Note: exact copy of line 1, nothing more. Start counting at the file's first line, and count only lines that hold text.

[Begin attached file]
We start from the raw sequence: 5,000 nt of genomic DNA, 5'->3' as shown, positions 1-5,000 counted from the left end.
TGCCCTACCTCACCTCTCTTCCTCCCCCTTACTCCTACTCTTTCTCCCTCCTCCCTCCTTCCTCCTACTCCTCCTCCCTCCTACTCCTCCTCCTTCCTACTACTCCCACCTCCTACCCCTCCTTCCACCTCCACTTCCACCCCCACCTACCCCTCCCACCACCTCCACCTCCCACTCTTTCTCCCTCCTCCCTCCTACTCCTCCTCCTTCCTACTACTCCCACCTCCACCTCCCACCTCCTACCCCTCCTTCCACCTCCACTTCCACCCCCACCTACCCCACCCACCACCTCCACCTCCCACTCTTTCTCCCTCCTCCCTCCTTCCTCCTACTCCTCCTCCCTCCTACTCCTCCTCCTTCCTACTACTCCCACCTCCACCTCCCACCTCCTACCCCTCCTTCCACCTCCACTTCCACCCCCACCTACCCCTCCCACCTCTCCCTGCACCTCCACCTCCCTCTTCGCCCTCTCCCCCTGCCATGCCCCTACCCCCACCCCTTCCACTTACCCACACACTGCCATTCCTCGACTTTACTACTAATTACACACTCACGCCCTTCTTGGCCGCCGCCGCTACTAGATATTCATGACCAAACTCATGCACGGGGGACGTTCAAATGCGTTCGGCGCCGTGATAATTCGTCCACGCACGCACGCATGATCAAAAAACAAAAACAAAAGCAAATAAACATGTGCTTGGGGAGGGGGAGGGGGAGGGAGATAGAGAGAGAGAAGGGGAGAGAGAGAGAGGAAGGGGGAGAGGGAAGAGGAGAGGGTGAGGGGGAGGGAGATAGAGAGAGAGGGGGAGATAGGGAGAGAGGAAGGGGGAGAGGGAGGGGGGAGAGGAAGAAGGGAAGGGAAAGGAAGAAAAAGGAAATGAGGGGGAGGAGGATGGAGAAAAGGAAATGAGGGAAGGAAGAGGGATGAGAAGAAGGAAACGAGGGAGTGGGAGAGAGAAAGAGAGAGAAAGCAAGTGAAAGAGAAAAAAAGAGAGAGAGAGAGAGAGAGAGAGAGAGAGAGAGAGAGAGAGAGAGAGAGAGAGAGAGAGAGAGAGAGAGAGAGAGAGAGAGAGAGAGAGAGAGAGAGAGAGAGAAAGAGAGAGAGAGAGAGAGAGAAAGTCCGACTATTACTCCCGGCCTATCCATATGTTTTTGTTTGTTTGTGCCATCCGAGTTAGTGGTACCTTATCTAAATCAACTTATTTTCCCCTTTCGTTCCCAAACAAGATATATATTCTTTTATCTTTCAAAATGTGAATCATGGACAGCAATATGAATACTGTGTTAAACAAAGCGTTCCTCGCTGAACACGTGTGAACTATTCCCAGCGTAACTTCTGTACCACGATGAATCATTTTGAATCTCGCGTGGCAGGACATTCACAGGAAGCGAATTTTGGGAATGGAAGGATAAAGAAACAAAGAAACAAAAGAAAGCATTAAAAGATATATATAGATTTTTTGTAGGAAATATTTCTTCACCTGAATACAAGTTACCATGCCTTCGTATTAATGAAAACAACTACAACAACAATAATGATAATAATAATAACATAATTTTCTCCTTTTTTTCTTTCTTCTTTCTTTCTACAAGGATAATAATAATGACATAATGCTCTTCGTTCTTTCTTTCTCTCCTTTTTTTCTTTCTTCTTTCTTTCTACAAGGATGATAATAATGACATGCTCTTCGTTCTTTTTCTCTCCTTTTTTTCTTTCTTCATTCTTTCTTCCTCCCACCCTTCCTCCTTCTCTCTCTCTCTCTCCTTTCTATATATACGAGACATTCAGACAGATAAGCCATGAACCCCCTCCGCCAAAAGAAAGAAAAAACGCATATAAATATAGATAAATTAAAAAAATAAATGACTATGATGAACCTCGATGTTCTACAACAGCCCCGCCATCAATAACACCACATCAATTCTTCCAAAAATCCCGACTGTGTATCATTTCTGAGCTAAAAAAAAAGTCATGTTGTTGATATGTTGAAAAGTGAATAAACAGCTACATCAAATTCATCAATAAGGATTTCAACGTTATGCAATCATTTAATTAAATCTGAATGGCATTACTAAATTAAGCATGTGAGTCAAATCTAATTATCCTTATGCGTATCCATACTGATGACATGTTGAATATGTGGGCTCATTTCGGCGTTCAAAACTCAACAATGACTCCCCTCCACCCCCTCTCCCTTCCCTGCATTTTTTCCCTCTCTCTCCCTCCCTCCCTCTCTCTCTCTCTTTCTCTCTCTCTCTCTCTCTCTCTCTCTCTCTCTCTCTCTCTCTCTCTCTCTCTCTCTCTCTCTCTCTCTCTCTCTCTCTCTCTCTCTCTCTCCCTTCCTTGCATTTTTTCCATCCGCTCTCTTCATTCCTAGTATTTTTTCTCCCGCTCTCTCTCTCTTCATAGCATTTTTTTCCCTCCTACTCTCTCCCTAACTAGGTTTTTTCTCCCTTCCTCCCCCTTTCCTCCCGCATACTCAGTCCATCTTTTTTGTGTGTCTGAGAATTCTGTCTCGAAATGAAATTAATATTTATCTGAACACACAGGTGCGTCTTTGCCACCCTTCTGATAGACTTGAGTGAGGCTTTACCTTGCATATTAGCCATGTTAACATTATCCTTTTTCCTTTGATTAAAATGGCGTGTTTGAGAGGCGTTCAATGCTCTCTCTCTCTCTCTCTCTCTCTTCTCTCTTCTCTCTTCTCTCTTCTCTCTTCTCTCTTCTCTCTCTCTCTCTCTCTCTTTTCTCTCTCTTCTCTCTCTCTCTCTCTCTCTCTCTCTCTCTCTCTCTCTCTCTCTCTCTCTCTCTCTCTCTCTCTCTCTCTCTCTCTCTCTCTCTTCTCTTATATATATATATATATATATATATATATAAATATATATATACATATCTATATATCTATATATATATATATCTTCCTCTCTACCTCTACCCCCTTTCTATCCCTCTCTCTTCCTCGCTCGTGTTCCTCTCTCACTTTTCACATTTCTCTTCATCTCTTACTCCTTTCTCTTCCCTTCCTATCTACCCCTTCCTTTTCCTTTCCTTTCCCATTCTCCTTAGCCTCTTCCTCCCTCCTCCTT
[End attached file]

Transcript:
We start from the raw sequence: 5,000 nt of genomic DNA, 5'->3' as shown, positions 1-5,000 counted from the left end.